The researchers discovered the female octopus during a routine deep-sea survey of Monterey Canyon in 2007. Using a remotely operated vehicle, they watched her brood a clutch of approximately 160 eggs nearly a mile below the ocean’s surface.
Although brooding females of this species (Graneledone boreopacifica) had been observed in the past, this was the first time the researchers witnessed the entire event from start to finish.
“It was very exciting to find that octopus at the very beginning of the egg-brooding period,” says Brad Seibel, a professor at the University of Rhode Island and a study co-author. “You can find them fairly easily already attached to the rocks and somewhere in the middle of the egg-brooding period, but to find one right at the beginning was a stroke of luck.”
Over the next four-and-a-half years, the researchers visited the nursery 18 times. They watched as her translucent eggs grew larger, miniature cephalopods taking shape inside.
But they never saw the mother leave her clutch.
“As far as we know, she sat there and didn’t move,” said Seibel.
And they never saw her eat.
The mother’s health slowly declined — she lost weight, her skin became slack and pale (by octopus standards), and her eyes grew cloudy. Finally, on a visit late in 2011, the octopus was gone. Only tattered egg casings remained.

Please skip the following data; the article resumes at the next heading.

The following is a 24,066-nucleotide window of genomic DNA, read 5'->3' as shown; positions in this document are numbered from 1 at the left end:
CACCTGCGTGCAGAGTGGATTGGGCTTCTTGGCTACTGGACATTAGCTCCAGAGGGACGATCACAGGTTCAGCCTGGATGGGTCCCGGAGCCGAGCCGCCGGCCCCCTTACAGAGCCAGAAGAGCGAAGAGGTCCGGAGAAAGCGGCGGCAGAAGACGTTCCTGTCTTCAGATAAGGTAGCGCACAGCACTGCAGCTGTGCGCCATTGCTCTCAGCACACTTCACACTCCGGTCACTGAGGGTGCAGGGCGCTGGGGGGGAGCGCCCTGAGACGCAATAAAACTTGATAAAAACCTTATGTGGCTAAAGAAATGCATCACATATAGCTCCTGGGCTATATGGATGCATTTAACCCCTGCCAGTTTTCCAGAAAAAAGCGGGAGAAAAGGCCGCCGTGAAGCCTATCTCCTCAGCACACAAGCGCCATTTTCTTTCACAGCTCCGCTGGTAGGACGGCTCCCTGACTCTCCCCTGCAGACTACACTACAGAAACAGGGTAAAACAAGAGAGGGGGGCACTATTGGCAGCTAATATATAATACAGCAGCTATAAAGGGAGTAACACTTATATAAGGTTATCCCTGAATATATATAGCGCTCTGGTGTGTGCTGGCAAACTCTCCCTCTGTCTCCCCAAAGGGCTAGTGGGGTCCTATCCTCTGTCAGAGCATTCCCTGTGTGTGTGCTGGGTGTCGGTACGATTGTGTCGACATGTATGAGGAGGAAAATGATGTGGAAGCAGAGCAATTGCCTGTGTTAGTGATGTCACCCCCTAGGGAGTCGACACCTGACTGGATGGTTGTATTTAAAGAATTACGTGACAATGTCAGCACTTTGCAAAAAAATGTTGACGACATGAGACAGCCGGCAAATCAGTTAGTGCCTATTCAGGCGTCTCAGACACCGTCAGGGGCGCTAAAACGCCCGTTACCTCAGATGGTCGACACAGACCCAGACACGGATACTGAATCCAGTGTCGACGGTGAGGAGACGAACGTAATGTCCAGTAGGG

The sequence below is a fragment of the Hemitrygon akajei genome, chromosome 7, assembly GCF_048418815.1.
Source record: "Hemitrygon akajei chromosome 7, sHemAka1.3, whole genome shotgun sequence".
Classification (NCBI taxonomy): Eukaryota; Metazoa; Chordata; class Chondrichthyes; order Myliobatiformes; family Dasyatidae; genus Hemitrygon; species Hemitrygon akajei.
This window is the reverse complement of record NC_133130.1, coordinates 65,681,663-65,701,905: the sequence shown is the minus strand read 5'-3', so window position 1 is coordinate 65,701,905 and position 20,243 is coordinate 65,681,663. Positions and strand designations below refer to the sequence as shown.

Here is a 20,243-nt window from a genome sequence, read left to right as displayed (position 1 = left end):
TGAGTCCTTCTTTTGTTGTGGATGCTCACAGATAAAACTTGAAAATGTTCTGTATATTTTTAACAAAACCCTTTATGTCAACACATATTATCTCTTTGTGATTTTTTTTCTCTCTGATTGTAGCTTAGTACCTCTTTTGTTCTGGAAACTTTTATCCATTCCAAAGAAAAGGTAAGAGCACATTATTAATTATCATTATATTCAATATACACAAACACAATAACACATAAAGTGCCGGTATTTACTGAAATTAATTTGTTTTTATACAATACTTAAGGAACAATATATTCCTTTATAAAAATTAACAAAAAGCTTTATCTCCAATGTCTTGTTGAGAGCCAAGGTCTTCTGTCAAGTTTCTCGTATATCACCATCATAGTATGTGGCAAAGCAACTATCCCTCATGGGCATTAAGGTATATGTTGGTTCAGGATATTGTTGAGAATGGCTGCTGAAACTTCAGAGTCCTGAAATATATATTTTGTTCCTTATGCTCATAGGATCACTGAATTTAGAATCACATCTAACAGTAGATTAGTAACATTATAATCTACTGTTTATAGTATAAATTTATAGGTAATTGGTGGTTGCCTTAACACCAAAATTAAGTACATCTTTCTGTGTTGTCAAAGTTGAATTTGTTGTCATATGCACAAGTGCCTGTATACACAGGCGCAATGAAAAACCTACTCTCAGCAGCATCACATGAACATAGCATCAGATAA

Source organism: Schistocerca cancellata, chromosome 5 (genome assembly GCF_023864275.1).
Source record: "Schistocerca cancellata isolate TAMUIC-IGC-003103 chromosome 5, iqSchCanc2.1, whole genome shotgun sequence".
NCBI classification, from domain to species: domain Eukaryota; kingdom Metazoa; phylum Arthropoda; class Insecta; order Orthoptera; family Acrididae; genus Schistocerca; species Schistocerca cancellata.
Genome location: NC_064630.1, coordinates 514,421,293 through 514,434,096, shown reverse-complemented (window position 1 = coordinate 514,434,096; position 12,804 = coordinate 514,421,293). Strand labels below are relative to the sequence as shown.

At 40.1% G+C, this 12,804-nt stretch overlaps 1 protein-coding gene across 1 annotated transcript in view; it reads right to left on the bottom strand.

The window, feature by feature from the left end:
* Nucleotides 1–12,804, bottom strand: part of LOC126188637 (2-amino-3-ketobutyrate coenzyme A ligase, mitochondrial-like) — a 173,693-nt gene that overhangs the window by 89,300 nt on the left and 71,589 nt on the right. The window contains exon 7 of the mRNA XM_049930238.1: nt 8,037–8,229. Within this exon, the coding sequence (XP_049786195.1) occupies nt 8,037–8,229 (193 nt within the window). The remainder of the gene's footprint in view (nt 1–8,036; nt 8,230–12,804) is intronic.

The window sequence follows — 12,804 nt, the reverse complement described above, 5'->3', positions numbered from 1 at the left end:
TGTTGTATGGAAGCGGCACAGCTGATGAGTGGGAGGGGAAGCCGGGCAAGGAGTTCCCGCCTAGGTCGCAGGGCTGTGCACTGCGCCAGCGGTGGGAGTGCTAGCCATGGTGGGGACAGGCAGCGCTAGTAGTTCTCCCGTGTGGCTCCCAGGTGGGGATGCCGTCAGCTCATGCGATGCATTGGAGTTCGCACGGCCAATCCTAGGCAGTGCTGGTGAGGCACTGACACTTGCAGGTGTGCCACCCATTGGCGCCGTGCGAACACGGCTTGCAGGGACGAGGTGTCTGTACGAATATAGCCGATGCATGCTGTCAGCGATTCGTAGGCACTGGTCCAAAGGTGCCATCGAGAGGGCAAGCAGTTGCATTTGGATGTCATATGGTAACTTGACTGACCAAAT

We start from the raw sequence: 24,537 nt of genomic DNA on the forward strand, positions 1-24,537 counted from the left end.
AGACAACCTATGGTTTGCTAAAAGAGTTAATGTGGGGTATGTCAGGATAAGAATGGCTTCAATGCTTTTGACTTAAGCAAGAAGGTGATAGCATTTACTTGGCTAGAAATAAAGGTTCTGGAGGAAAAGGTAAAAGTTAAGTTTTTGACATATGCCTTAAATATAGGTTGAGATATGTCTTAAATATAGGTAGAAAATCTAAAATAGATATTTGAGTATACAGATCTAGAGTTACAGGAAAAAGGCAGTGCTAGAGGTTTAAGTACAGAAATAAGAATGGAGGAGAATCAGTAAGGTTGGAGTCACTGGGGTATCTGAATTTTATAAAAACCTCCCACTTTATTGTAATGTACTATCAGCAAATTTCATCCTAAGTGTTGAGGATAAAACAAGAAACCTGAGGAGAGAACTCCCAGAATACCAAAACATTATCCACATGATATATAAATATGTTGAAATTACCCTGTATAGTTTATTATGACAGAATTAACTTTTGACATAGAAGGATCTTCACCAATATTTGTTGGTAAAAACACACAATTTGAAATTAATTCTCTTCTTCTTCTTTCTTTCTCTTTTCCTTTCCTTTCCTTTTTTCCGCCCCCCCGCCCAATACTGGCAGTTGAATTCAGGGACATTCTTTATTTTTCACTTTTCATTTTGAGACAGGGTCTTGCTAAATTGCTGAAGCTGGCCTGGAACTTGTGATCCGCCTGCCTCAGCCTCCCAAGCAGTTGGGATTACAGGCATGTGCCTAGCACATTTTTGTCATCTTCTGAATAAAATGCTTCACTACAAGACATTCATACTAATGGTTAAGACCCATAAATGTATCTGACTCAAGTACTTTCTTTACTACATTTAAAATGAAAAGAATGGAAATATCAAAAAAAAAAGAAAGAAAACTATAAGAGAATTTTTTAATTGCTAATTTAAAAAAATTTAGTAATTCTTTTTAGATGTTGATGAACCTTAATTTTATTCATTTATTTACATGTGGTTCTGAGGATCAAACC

It’s typical for female octopuses to sacrifice themselves for their offspring, hardly eating as they tend and protect their eggs. But being able to survive for more than four years without food is an impressive feat even among cephalopods. The previous egg-brooding record, set by Bathypolypus arcticus, was a mere 14 months.
The extreme 53-month brooding period gives the baby octopuses a competitive advantage. They hatch as tiny adults and are more capable of hunting and surviving in the deep ocean.
But how the mother survives for so long remains something of a mystery.
Seibel says that the study shows just how little we really know about the deep sea. “We know only what we see in coastal, shallow living species,” he says. “In the deep sea and other places we haven’t explored yet, animals may have very different ways of doing things.”